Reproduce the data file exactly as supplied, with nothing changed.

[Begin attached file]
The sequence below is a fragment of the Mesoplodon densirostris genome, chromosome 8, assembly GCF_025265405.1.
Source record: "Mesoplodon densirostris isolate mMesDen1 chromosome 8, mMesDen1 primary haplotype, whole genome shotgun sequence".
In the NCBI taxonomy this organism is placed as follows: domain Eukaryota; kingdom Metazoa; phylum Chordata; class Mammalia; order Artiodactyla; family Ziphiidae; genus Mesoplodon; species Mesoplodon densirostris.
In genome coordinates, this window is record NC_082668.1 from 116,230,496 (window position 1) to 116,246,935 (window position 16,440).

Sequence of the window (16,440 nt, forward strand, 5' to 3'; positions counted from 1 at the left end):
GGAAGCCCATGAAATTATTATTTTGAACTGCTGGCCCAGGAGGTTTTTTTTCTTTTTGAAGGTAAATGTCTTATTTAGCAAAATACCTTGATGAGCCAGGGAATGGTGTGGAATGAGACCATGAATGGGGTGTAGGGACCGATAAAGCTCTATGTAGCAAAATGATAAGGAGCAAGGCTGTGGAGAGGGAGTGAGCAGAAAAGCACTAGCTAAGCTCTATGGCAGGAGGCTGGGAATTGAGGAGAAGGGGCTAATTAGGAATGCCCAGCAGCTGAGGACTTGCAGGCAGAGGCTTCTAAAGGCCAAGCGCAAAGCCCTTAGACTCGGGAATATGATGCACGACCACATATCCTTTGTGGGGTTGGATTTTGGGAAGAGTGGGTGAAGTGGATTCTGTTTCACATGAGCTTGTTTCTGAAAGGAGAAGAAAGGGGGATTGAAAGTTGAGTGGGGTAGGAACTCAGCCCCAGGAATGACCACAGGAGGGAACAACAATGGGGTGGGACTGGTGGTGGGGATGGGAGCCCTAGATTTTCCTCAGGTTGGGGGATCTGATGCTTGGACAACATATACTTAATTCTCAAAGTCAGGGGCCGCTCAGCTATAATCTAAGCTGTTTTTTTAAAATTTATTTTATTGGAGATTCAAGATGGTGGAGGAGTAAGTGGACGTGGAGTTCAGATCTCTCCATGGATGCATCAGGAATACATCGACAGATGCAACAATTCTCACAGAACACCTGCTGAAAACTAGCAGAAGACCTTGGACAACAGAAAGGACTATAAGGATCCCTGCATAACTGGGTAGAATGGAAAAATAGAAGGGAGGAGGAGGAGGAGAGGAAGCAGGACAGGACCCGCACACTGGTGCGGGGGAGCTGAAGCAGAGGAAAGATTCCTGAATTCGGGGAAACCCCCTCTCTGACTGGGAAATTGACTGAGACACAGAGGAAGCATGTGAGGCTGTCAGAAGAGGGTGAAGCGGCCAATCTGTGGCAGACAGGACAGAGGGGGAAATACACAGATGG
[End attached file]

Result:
The sequence below is a fragment of the Mesoplodon densirostris genome, chromosome 8, assembly GCF_025265405.1.
Source record: "Mesoplodon densirostris isolate mMesDen1 chromosome 8, mMesDen1 primary haplotype, whole genome shotgun sequence".
In the NCBI taxonomy this organism is placed as follows: domain Eukaryota; kingdom Metazoa; phylum Chordata; class Mammalia; order Artiodactyla; family Ziphiidae; genus Mesoplodon; species Mesoplodon densirostris.
In genome coordinates, this window is record NC_082668.1 from 116,230,496 (window position 1) to 116,246,935 (window position 16,440).

Sequence of the window (16,440 nt, forward strand, 5' to 3'; positions counted from 1 at the left end):
GGAAGCCCATGAAATTATTATTTTGAACTGCTGGCCCAGGAGGTTTTTTTTCTTTTTGAAGGTAAATGTCTTATTTAGCAAAATACCTTGATGAGCCAGGGAATGGTGTGGAATGAGACCATGAATGGGGTGTAGGGACCGATAAAGCTCTATGTAGCAAAATGATAAGGAGCAAGGCTGTGGAGAGGGAGTGAGCAGAAAAGCACTAGCTAAGCTCTATGGCAGGAGGCTGGGAATTGAGGAGAAGGGGCTAATTAGGAATGCCCAGCAGCTGAGGACTTGCAGGCAGAGGCTTCTAAAGGCCAAGCGCAAAGCCCTTAGACTCGGGAATATGATGCACGACCACATATCCTTTGTGGGGTTGGATTTTGGGAAGAGTGGGTGAAGTGGATTCTGTTTCACATGAGCTTGTTTCTGAAAGGAGAAGAAAGGGGGATTGAAAGTTGAGTGGGGTAGGAACTCAGCCCCAGGAATGACCACAGGAGGGAACAACAATGGGGTGGGACTGGTGGTGGGGATGGGAGCCCTAGATTTTCCTCAGGTTGGGGGATCTGATGCTTGGACAACATATACTTAATTCTCAAAGTCAGGGGCCGCTCAGCTATAATCTAAGCTGTTTTTTTAAAATTTATTTTATTGGAGATTCAAGATGGTGGAGGAGTAAGTGGACGTGGAGTTCAGATCTCTCCATGGATGCATCAGGAATACATCGACAGATGCAACAATTCTCACAGAACACCTGCTGAAAACTAGCAGAAGACCTTGGACAACAGAAAGGACTATAAGGATCCCTGCATAACTGGGTAGAATGGAAAAATAGAAGGGAGGAGGAGGAGGAGAGGAAGCAGGACAGGACCCGCACACTGGTGCGGGGGAGCTGAAGCAGAGGAAAGATTCCTGAATTCGGGGAAACCCCCTCTCTGACTGGGAAATTGACTGAGACACAGAGGAAGCATGTGAGGCTGTCAGAAGAGGGTGAAGCGGCCAATCTGTGGCAGACAGGACAGAGGGGGAAATACACAGATGG